I am not sure that TARP called for the bondholders to "share in the sacrifice" when the deal was made....by the Bush administration. Had Obama tried to retroactively tax the bondholders, I'm sure "the right" would have been fine with that (rolls eyes). Let's face it, our economic train nearly came off the tracks... what if Goldman/Chase/CITI/BOA etc all were really allowed to face the pain instead of getting a hand from Uncle Sam? What if we had allowed every financial institution to cascade into the abyss we faced? It seems that is what National Review and the Tea Party folks are advocating, now that the bridge has been crossed, and difficult decisions need to be made.
"Instead of letting housing prices find their floor, the administration tried to prop them up with a variety of ill-advised programs."
Those programs have not worked well, but that's more the fault of the banks. Obama has tried to institute help for homeowners in need, but it requires cooperation from the banks. Maybe National Review is advocating more regulations to force banks to do what is needed? I hope so.
"Obama decided to shake things up even more by borrowing at record levels to effectuate a bailout of insolvent state governments, passing a raft of new financial regulations, and attempting to pass a total overhaul of the way the nation uses energy."
Say we don't borrow the money. State governments go unfunded, teachers lose jobs, national parks close, Medicaid payments stop, emergency responders get cut, roads and bridges go without repair, the economy slows more. Good plan, National Review! So, after the greatest near collapse of our economy, you're suggesting we don't "pass a raft of new financial regulations"? Yeah, 'cause things were going so well the way they were, right National Review? Total overhaul of the way the nation uses energy? Why, that sounds like something that could be beneficial in the long run....creating jobs and securing our own energy needs.... who does this Obama think he is??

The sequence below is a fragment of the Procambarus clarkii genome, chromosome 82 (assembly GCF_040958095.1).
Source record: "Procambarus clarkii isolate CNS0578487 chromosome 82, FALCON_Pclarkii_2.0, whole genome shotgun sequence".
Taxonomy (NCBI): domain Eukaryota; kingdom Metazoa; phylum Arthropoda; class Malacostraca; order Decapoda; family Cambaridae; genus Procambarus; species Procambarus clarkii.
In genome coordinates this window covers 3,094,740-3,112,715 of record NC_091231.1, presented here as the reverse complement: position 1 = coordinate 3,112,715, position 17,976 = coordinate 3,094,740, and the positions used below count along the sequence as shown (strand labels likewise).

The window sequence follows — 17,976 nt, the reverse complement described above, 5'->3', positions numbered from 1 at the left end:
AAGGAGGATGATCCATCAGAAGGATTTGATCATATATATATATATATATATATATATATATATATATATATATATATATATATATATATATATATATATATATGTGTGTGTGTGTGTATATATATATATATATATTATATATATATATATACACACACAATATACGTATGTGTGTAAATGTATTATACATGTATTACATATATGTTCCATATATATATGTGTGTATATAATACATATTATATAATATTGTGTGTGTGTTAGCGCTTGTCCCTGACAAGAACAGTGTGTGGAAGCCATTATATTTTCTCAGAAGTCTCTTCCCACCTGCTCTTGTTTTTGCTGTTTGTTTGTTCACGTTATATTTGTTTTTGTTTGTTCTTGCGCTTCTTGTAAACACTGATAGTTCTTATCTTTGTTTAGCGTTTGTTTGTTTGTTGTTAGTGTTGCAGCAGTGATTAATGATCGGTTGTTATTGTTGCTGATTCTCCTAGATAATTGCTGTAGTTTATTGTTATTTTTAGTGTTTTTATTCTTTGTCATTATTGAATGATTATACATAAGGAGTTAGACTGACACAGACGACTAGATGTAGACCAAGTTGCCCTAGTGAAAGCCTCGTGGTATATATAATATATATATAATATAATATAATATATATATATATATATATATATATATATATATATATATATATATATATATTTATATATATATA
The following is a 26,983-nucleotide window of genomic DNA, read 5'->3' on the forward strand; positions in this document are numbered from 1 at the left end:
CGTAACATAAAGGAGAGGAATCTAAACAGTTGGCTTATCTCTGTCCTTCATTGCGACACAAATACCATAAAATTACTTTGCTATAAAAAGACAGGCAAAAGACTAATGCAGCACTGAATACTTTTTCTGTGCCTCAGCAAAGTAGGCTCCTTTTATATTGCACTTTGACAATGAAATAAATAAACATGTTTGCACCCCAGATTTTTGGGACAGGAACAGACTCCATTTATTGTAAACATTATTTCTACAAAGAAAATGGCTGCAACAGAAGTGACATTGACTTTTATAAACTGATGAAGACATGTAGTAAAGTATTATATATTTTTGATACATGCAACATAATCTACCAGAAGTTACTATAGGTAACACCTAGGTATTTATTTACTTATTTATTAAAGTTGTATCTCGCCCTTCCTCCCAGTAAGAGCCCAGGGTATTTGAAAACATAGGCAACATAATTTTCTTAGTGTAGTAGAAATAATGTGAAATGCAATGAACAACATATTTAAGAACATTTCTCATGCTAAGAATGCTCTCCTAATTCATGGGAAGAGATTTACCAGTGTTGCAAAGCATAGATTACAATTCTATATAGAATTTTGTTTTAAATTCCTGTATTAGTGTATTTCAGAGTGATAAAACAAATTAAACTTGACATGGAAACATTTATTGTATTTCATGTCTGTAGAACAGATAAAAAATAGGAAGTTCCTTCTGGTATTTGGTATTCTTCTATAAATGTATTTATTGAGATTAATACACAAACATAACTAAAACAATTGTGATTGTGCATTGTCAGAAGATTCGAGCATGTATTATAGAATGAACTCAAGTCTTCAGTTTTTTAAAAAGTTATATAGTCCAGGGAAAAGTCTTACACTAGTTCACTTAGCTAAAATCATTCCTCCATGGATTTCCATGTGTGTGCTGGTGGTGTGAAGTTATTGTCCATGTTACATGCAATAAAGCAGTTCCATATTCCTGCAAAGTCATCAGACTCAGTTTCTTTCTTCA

"So far, we have seen no evidence that Obama’s unpopular policies will pay those kinds of dividends."
Yeah, well so far, Obama is only a year and a half in...like Reagan was in 1982.
You know, this article never even compares Obama to Carter.... what a misleading headline. It should have been "Obama: We will never think he's that great, even if he turns out to be better than Reagan".
The article misses out on a couple of other points. When Reagan took office, our biggest competitor the USSR was bogged down in a difficult war with Afghanistan. Fast forward to Obama's, and guess what....we're the ones fighting a difficult war in Afghanistan. Plus one in Iraq. Kinda makes Reagan's first years look like a cakewalk.
Except Reagan got shot early in his first term. And he deserved and got lots of sympathy. But he was still at the same place in the polls then as Obama is now.
Once Reagan's plans went into effect, yes, the economy grew and that was terrific, but we didn't conquer the deficit spending until Clinton in his last year. Reagan's "heir" George W. Bush blew it all. And it's not like Reagan's policies didn't create problems of their own.... the plight of the many homeless in the 80's comes to mind. And ultimately, Reagan's core belief that regulations were the problem has been proven false, even by the likes of its proponents, Alan Greenspan and David Walker. Obama will make mistakes too, and some bad things will happen no matter what choices he makes, just like happened with Reagan. (Can you spell mujaheddin? Me, either. Thanks spell check!)
I liked Reagan in the 80's and I like Obama now. We don't have to destroy one to appreciate the other.